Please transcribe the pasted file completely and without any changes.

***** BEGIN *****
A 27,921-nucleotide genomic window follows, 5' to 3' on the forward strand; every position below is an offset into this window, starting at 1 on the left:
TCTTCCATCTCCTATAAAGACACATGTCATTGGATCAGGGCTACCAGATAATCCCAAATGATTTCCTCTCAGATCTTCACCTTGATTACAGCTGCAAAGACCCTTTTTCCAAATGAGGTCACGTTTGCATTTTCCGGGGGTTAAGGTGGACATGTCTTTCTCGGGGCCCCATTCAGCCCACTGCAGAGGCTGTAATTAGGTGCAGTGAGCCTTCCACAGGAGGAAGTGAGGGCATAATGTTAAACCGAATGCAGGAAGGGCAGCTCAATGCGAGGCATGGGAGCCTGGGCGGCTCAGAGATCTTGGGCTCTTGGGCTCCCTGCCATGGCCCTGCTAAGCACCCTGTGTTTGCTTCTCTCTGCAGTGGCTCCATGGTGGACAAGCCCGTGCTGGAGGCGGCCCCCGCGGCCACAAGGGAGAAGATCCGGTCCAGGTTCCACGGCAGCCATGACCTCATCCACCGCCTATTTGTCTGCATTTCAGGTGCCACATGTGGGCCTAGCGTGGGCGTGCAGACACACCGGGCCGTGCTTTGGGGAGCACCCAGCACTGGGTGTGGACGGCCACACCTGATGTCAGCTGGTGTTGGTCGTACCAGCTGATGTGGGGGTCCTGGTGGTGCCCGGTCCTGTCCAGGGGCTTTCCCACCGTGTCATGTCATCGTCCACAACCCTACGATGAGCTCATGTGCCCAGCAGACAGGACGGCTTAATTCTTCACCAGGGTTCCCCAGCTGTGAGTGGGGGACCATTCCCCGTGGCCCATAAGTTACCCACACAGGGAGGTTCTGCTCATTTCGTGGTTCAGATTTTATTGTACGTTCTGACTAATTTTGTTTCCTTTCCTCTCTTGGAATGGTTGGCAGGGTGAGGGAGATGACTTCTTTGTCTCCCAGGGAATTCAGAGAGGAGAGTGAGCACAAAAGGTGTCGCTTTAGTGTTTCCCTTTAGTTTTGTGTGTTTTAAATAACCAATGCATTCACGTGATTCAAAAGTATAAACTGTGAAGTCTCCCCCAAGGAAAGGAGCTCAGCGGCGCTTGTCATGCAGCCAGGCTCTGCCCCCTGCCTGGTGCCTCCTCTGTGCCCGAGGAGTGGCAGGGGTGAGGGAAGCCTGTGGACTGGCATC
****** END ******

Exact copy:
A 27,921-nucleotide genomic window follows, 5' to 3' on the forward strand; every position below is an offset into this window, starting at 1 on the left:
TCTTCCATCTCCTATAAAGACACATGTCATTGGATCAGGGCTACCAGATAATCCCAAATGATTTCCTCTCAGATCTTCACCTTGATTACAGCTGCAAAGACCCTTTTTCCAAATGAGGTCACGTTTGCATTTTCCGGGGGTTAAGGTGGACATGTCTTTCTCGGGGCCCCATTCAGCCCACTGCAGAGGCTGTAATTAGGTGCAGTGAGCCTTCCACAGGAGGAAGTGAGGGCATAATGTTAAACCGAATGCAGGAAGGGCAGCTCAATGCGAGGCATGGGAGCCTGGGCGGCTCAGAGATCTTGGGCTCTTGGGCTCCCTGCCATGGCCCTGCTAAGCACCCTGTGTTTGCTTCTCTCTGCAGTGGCTCCATGGTGGACAAGCCCGTGCTGGAGGCGGCCCCCGCGGCCACAAGGGAGAAGATCCGGTCCAGGTTCCACGGCAGCCATGACCTCATCCACCGCCTATTTGTCTGCATTTCAGGTGCCACATGTGGGCCTAGCGTGGGCGTGCAGACACACCGGGCCGTGCTTTGGGGAGCACCCAGCACTGGGTGTGGACGGCCACACCTGATGTCAGCTGGTGTTGGTCGTACCAGCTGATGTGGGGGTCCTGGTGGTGCCCGGTCCTGTCCAGGGGCTTTCCCACCGTGTCATGTCATCGTCCACAACCCTACGATGAGCTCATGTGCCCAGCAGACAGGACGGCTTAATTCTTCACCAGGGTTCCCCAGCTGTGAGTGGGGGACCATTCCCCGTGGCCCATAAGTTACCCACACAGGGAGGTTCTGCTCATTTCGTGGTTCAGATTTTATTGTACGTTCTGACTAATTTTGTTTCCTTTCCTCTCTTGGAATGGTTGGCAGGGTGAGGGAGATGACTTCTTTGTCTCCCAGGGAATTCAGAGAGGAGAGTGAGCACAAAAGGTGTCGCTTTAGTGTTTCCCTTTAGTTTTGTGTGTTTTAAATAACCAATGCATTCACGTGATTCAAAAGTATAAACTGTGAAGTCTCCCCCAAGGAAAGGAGCTCAGCGGCGCTTGTCATGCAGCCAGGCTCTGCCCCCTGCCTGGTGCCTCCTCTGTGCCCGAGGAGTGGCAGGGGTGAGGGAAGCCTGTGGACTGGCATC